Pomegranates are still sort of exotic over here. We had one on our altar once. It went hard and dry and lasted for years.
Pomegranates are still sort of exotic over here.
I think they are here, too. I just buy them anyway.
and if you cut an apple in half horizontally you get a pentacle shape made out of the core... must check that tonight experimentally.
Yes, it works. I've just done it.
We are avid fruit growers here in our bit of garden but have no apples because the climate in southern Spain won´t do for them. I miss them. My father had apple trees and when I was growing up in Michigan I was in charge of picking the best windfall apples off the ground.
Here we have plums, oranges, almonds, pears (oddly, they grow here albeit grudgingly),"messy" pomegranates, persimmons, loquats and necatrines in our yard. I don´t use pesticides. I love picking fruit from a tree and NOT seeing a waxy covering on it like you see in the supermarkets.
What a beautiful post! Thank you, Tony.
That's not a bad line-up of fruits. I'd love to be able to pick oranges straight from the tree.
I love apples, but oranges are my favourite.
We only have a few citrus trees in the yard but we have friends who have orchards and they bring us crates of naval oranges every Christmas (harvest time). Oranges picked the day you get them...there is nothing in the world like that.
I can imagine.
Buying oranges over here is very hit and miss. You don't know until you get stuck in whether you've got good batch or not. And price is no guarantee either. I've had cheap oranges that were lovely and expensive ones that were dry and tough.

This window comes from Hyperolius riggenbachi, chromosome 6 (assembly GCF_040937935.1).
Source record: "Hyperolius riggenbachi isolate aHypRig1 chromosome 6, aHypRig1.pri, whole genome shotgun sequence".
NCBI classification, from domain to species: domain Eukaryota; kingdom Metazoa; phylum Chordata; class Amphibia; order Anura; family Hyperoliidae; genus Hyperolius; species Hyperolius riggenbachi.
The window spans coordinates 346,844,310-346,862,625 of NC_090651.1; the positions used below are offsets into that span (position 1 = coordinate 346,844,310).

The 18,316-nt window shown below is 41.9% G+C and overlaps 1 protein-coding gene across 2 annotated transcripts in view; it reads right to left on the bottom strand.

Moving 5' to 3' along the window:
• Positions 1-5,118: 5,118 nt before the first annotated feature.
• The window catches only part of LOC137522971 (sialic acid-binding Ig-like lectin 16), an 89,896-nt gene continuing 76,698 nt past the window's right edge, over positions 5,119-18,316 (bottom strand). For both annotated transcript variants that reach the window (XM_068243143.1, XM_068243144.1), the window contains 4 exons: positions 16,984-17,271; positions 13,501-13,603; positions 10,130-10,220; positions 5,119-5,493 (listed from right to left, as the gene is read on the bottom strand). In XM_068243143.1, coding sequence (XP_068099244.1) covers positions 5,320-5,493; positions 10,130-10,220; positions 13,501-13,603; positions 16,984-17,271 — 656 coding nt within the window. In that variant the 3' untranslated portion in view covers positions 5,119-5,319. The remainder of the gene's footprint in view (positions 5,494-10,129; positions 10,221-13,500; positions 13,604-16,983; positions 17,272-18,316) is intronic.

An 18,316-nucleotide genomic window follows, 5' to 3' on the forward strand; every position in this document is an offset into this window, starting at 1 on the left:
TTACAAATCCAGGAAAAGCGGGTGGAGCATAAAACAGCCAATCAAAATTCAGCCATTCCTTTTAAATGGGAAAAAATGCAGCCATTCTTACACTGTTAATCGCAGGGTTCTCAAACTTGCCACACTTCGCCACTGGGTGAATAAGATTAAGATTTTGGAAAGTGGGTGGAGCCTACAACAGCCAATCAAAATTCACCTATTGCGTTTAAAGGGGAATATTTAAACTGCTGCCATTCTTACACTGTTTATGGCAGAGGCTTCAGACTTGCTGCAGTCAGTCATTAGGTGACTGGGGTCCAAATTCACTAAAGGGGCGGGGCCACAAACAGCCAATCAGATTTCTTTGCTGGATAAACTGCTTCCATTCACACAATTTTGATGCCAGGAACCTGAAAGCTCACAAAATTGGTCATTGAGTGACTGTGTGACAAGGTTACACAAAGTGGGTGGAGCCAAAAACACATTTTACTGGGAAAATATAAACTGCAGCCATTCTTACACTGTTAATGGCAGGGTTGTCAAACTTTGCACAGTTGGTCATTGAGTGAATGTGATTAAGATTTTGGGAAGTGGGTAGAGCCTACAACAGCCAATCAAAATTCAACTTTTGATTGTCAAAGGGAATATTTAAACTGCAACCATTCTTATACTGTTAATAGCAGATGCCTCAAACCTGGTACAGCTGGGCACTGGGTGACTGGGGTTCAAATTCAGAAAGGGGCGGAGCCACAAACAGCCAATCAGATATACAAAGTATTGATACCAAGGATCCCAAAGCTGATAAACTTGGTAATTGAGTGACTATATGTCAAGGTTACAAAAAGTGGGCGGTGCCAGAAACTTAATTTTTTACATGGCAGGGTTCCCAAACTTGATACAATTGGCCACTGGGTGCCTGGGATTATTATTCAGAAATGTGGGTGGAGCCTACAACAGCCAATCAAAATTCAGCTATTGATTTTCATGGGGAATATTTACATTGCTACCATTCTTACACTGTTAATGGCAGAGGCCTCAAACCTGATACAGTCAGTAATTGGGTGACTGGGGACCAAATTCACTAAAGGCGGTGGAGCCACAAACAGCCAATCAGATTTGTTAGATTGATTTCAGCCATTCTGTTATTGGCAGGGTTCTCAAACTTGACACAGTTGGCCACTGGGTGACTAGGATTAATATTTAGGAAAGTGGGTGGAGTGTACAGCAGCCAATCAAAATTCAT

what a lovely entry.
i don't agree, though, about the pomegranates. i find them to have a slightly magical quality about them, all those rubies hidden inside...
You have a point.
Pomegranates are still pretty exotic over here. I could probably count the ones I've eaten on the fingers of one hand.
There's a lovely, ancient apple tree on my parent's farm that I just adore. The fruit are sort of striped yellow and red, squat like fat doughnuts. The flesh is crisp and the flavor is a perfect balance of sweet and tart. Alas, a late freeze robbed us of all fruit this season, something we were lamenting just yesterday while walking under its boughs.
I like pomegranates, though. There was a tree in the back garden, last place I lived in northern California. It was something so foreign to my experience I didn't even know what it was until someone told me. When they ripen fully on the tree, they tend to split open in a most suggestive manner and one can break them apart in pieces and eat them easily with bear hands. Lovely, sensuous things, messy too, but the ones I've bought since in the market were a profound disappointment.
That's a shame about the apples.
Pomegranates are still fairly rare over here. I've only ever had them from the shops. I love the idea of being able to pick them off the tree.
Pomegranates are mythic. Persephone was trapped for half the year because she swallowed the pomegranate seeds; they're associated with death, the afterlife, and secrets.
So are apples, really--Arthur's going to an apple-island ties back in.
You're right, of course.
If I slight the pomegranate it's because it's still an exotic fruit over here.
This post hums nicely in my head.